Men Without Names
Body-Identity Markers in the Naxalite Novel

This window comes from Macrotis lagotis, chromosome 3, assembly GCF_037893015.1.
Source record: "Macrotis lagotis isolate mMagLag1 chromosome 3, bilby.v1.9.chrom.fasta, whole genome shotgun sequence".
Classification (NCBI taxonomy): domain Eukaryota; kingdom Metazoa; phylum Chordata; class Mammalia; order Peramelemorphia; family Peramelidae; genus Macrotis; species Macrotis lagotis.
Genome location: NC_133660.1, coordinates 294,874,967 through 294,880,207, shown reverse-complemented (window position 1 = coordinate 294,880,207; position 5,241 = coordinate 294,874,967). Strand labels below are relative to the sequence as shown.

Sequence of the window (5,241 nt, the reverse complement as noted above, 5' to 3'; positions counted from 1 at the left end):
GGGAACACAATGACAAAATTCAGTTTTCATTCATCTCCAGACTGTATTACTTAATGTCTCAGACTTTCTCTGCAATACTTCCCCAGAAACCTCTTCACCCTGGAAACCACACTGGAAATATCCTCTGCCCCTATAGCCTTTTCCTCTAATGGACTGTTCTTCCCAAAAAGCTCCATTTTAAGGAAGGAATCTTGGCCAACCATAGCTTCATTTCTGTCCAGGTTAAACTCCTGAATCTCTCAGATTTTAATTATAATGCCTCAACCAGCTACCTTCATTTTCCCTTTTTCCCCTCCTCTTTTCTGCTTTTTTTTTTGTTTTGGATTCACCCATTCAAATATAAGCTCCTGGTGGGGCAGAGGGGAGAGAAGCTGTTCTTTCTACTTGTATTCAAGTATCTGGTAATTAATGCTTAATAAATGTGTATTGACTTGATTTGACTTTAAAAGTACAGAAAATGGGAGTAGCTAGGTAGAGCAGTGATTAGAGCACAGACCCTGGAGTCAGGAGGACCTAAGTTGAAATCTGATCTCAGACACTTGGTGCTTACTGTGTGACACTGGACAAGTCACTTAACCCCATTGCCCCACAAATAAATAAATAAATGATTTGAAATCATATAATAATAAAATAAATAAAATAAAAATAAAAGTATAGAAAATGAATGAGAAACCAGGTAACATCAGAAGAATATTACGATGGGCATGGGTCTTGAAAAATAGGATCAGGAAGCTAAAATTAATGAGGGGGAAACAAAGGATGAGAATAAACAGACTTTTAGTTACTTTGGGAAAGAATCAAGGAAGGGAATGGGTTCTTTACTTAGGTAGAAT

Left-Wing Extremism (LWE) in India was realized along the lines of Maoist ideology through the Naxalite insurgency in the 1960s. Novelists have attempted to grasp the mood of this decade of liberation through fiction. This article attempts to study two novels which document the formative years of the Naxalite movement in West Bengal. Translated works from Bengali, Mahasweta Devi’s Mother of 1084 (1974) and Bani Basu’s The Enemy Within (1991) foreground the necropolitical policies of the demonic state in eliminating these Naxal names. State and non-state actors obliterate the question of the Naxal’s identity (enmeshed with his mind and body), making it the focal point of the analysis. Drawing abundantly on concepts of homo sacer, necropolitics, McCarthyism, and democide, the analysis demonstrates that the protagonists are typical of what modern biopolitical states do to non-conformist subjects by creating death worlds. This article is an attempt at understanding the nuances of a sociopolitical movement through literature as social responsibility.
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